Elephant’s Trunk nebula, IC 1396 SHO


The Elephant’s Trunk nebula is a concentration of interstellar gas and dust within the much larger ionized gas region IC 1396 located in the constellation Cepheus about 2,400 light years away from Earth.[1] The piece of the nebula shown here is the dark, dense globule IC 1396A; it is commonly called the Elephant’s Trunk nebula because of its appearance at visible light wavelengths, where there is a dark patch with a bright, sinuous rim. The bright rim is the surface of the dense cloud that is being illuminated and ionized by a very bright, massive star (HD 206267) that is just to the west of IC 1396A. (In the Figure above, the massive star is just to the left of the edge of the image.) The entire IC 1396 region is ionized by the massive star, except for dense globules that can protect themselves from the star’s harsh ultraviolet rays.

Imaging telescopes or lenses: Sky-Watcher Equinox 120/900 ED APO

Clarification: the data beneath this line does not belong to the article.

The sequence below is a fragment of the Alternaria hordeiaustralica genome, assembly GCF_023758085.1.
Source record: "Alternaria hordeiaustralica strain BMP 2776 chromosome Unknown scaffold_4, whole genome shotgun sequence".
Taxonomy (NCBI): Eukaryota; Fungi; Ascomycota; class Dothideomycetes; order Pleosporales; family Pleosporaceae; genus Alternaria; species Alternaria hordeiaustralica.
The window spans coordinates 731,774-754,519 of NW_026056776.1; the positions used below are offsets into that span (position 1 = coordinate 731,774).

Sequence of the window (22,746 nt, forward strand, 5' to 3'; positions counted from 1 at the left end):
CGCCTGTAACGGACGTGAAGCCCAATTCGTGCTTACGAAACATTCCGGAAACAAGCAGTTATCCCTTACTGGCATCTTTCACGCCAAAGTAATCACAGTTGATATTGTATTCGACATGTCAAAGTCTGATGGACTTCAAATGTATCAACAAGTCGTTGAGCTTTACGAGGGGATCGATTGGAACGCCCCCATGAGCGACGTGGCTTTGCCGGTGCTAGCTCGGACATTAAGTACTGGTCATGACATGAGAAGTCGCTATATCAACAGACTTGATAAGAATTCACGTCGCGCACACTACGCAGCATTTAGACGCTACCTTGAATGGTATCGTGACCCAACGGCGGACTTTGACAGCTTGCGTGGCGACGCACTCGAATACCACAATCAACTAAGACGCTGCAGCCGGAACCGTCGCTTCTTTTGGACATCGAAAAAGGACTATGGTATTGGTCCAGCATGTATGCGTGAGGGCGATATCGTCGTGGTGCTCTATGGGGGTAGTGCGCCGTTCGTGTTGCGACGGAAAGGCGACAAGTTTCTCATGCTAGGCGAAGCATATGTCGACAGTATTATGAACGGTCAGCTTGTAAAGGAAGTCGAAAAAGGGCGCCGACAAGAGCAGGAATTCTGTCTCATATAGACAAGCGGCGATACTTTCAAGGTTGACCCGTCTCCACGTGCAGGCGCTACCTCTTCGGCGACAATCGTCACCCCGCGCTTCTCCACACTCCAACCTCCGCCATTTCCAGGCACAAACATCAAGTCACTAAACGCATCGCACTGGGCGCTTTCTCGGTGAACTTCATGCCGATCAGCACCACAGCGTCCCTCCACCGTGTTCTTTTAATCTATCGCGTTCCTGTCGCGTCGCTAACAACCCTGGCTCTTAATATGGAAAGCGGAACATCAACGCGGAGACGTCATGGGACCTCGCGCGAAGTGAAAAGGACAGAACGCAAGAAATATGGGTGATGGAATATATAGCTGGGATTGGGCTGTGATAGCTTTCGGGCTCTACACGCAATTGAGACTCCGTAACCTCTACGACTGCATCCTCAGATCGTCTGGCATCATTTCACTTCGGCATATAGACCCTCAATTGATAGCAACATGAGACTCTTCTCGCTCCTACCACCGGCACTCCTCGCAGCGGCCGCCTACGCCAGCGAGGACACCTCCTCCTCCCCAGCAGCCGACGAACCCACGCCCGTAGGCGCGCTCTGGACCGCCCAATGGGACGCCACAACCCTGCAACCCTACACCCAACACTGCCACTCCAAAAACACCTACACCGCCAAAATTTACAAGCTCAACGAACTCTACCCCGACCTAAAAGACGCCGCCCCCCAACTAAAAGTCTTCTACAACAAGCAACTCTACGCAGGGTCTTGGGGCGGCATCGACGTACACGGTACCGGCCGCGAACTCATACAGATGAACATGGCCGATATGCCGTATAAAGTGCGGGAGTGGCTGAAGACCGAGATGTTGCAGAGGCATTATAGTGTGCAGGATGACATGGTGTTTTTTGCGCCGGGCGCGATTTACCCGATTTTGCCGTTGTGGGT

Imaging cameras: QHY CCD ALCCD 8L
Mounts: Skywatcher NEQ 6 PRO
Guiding telescopes or lenses: Lacerta Off-Axis-Guider (extra short) T2 Guide-Cam connector
Guiding cameras: Lacerta M-Gen MGEN II
Focal reducers: Skywatcher .85x Focal Reducer & Corrector
Software: MSB AstroArt 5, Adobe Photoshop CC 14
Filters: Baader Planetarium HA 36mm 7nm Filter, Baader Planetarium OIII 36mm 8,5nm Filter, Baader Planetarium SII 36mm 8nm Filter
Accessories: Filterschublade T2-T2 36mm, LACERTA MGEN Autoguider, V 2.12
Resolution: 2229×1535
Dates: Dec. 15, 2014
Frames: 20×600″ -15C bin 1×1
Integration: 3.3 hours
Darks: ~20
Flats: ~20
Flat darks: ~20
Bias: ~20
Avg. Moon age: 22.56 days
Avg. Moon phase: 45.62%
Bortle Dark-Sky Scale: 4.00
RA center: 323.532 degrees
DEC center: 57.609 degrees
Pixel scale: 2.513 arcsec/pixel
Orientation: -86.739 degrees
Field radius: 0.945 degrees

Author:  Burkhard